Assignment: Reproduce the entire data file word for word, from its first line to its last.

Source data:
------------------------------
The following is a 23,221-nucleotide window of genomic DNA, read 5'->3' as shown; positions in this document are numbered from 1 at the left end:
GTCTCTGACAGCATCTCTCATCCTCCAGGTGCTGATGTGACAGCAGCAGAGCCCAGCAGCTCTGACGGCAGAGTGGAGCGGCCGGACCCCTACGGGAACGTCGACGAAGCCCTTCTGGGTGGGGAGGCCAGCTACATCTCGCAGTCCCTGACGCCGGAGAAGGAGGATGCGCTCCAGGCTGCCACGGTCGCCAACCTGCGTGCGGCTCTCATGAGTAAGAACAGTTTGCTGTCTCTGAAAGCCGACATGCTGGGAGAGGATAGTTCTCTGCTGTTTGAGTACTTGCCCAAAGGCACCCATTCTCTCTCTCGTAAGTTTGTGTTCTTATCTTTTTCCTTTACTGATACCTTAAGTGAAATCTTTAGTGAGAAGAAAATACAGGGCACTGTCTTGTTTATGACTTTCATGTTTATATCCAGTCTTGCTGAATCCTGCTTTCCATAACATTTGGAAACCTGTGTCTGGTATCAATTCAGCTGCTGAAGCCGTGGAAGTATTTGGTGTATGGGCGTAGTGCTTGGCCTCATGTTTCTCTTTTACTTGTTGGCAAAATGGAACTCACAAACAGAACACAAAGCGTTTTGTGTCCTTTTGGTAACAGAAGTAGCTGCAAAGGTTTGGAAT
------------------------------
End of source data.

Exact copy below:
The following is a 23,221-nucleotide window of genomic DNA, read 5'->3' as shown; positions in this document are numbered from 1 at the left end:
GTCTCTGACAGCATCTCTCATCCTCCAGGTGCTGATGTGACAGCAGCAGAGCCCAGCAGCTCTGACGGCAGAGTGGAGCGGCCGGACCCCTACGGGAACGTCGACGAAGCCCTTCTGGGTGGGGAGGCCAGCTACATCTCGCAGTCCCTGACGCCGGAGAAGGAGGATGCGCTCCAGGCTGCCACGGTCGCCAACCTGCGTGCGGCTCTCATGAGTAAGAACAGTTTGCTGTCTCTGAAAGCCGACATGCTGGGAGAGGATAGTTCTCTGCTGTTTGAGTACTTGCCCAAAGGCACCCATTCTCTCTCTCGTAAGTTTGTGTTCTTATCTTTTTCCTTTACTGATACCTTAAGTGAAATCTTTAGTGAGAAGAAAATACAGGGCACTGTCTTGTTTATGACTTTCATGTTTATATCCAGTCTTGCTGAATCCTGCTTTCCATAACATTTGGAAACCTGTGTCTGGTATCAATTCAGCTGCTGAAGCCGTGGAAGTATTTGGTGTATGGGCGTAGTGCTTGGCCTCATGTTTCTCTTTTACTTGTTGGCAAAATGGAACTCACAAACAGAACACAAAGCGTTTTGTGTCCTTTTGGTAACAGAAGTAGCTGCAAAGGTTTGGAAT